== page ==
Scientists at Public Health England (PHE) have fully sequenced the novel coronavirus 2019-nCoV genome.
The UK was one of the first countries outside China to have an assured testing capability for the novel coronavirus. PHE has since rapidly developed further specific tests in partnership with the World Health Organization (WHO) and a global network of laboratories.
The publication of the sequence will provide valuable information on any mutations in the virus over time. The PHE sequencing shows that so far the virus has not evolved since the sequence was first published by China.
Matt Hancock, Health Secretary said:
“I’m proud UK scientists are at the forefront of the global research effort. This is a vital step forward in the international fight against novel coronavirus.
“By sequencing this virus’s genome we can better understand the roots of this disease, predict its behaviour, and learn how tackle it. We are excited to share this knowledge across the scientific community and will continue to work closely with partners around the world.”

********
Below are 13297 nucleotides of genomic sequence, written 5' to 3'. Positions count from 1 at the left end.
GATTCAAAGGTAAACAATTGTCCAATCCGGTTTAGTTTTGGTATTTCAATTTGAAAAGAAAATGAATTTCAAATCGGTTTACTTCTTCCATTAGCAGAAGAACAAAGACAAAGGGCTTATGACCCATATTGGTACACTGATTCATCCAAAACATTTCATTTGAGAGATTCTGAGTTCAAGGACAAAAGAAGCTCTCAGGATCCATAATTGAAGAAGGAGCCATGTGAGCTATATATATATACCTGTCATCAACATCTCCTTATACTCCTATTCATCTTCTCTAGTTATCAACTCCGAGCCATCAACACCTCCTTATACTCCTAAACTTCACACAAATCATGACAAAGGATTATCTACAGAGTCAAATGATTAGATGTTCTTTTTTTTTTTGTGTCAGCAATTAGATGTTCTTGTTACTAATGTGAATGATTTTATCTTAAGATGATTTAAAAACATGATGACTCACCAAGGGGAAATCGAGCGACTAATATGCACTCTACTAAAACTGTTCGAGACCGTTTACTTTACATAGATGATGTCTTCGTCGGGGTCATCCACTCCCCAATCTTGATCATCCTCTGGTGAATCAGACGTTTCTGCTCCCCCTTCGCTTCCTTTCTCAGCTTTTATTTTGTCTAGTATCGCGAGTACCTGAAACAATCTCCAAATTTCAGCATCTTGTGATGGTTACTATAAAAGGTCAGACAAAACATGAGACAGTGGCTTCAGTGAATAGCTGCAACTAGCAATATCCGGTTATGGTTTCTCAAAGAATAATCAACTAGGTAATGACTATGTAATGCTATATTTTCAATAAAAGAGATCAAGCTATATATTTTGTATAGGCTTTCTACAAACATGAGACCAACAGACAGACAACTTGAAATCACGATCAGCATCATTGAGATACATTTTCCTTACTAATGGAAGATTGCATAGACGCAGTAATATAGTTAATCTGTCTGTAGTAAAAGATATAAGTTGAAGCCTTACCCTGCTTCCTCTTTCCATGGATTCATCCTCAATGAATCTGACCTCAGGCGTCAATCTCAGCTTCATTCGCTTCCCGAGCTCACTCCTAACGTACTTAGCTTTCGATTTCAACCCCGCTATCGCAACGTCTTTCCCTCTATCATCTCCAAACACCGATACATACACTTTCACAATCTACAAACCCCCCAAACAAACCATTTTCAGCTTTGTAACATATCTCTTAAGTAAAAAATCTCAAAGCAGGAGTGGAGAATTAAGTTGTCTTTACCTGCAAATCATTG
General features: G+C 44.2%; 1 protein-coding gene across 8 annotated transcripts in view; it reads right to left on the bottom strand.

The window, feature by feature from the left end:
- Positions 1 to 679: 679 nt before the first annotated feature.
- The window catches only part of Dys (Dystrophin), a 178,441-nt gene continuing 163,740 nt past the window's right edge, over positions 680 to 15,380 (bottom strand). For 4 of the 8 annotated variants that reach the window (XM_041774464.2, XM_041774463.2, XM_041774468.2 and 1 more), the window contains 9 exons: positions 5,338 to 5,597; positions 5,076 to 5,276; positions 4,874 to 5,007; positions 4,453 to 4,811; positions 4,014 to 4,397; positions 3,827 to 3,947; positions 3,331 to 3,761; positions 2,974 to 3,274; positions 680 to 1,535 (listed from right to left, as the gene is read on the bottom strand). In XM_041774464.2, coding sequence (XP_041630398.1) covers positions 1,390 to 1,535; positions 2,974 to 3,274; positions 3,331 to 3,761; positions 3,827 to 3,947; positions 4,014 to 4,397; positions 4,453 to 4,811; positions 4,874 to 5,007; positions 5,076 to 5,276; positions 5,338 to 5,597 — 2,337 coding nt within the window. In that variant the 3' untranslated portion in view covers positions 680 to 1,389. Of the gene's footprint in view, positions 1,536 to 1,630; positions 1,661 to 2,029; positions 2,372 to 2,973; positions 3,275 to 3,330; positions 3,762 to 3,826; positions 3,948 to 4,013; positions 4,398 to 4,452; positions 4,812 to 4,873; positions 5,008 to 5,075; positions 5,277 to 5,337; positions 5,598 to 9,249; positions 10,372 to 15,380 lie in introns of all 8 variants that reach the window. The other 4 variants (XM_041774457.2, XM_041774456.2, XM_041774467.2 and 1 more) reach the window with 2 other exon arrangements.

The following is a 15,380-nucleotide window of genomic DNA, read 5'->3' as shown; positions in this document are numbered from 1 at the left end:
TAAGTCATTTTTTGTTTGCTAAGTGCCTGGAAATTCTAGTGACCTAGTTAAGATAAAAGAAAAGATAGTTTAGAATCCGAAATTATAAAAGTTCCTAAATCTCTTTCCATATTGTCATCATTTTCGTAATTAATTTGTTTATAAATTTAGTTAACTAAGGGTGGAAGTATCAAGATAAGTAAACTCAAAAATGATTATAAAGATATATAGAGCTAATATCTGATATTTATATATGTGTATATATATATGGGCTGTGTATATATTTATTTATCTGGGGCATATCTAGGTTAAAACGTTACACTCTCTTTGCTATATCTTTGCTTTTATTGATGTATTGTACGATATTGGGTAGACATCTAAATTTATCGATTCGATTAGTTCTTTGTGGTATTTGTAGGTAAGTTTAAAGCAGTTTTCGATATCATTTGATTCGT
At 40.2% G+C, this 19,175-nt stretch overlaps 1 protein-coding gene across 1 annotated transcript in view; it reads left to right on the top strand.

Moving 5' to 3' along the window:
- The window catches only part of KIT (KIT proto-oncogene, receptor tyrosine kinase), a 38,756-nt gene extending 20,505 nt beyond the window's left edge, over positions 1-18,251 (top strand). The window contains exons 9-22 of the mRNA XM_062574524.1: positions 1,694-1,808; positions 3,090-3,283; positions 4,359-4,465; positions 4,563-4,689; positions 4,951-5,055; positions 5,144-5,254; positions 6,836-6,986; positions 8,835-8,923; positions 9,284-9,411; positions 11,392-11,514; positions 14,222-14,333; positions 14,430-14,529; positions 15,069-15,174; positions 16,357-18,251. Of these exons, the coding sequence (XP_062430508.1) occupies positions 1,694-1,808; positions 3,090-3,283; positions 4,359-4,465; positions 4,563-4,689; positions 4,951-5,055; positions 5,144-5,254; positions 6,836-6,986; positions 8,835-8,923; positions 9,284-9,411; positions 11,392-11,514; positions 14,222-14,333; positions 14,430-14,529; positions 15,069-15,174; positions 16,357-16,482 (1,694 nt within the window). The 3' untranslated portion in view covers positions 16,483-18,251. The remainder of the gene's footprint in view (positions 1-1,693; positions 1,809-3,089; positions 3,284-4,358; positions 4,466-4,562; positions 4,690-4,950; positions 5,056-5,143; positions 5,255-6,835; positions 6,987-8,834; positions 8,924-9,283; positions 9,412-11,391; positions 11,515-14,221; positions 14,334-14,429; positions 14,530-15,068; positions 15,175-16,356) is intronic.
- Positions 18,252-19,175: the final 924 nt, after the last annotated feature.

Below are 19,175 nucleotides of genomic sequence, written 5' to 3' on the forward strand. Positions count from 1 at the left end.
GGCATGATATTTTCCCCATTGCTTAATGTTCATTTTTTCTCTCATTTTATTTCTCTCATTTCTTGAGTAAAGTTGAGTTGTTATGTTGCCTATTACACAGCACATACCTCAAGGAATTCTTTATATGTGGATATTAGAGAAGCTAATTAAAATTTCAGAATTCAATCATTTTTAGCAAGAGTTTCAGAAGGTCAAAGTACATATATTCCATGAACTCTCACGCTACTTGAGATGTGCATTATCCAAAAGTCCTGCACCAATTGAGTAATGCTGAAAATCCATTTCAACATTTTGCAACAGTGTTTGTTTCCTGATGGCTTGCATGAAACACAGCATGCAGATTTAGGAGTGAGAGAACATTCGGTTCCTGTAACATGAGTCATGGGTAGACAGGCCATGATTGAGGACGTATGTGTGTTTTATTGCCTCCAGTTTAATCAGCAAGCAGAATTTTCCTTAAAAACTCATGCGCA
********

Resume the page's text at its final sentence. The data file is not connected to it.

Prof Yvonne Doyle, Medical Director at PHE, said: “This is a crucial step in helping us understand this virus. Genome sequencing means that we can see where it came from, how it’s developing and determine the interventions that aid treatment.”
“These data play an integral part in helping the scientific community in tackling this global problem,” she said.
As of 4 February, a total of 416 UK tests have concluded, of which 414 were confirmed negative and two were positive.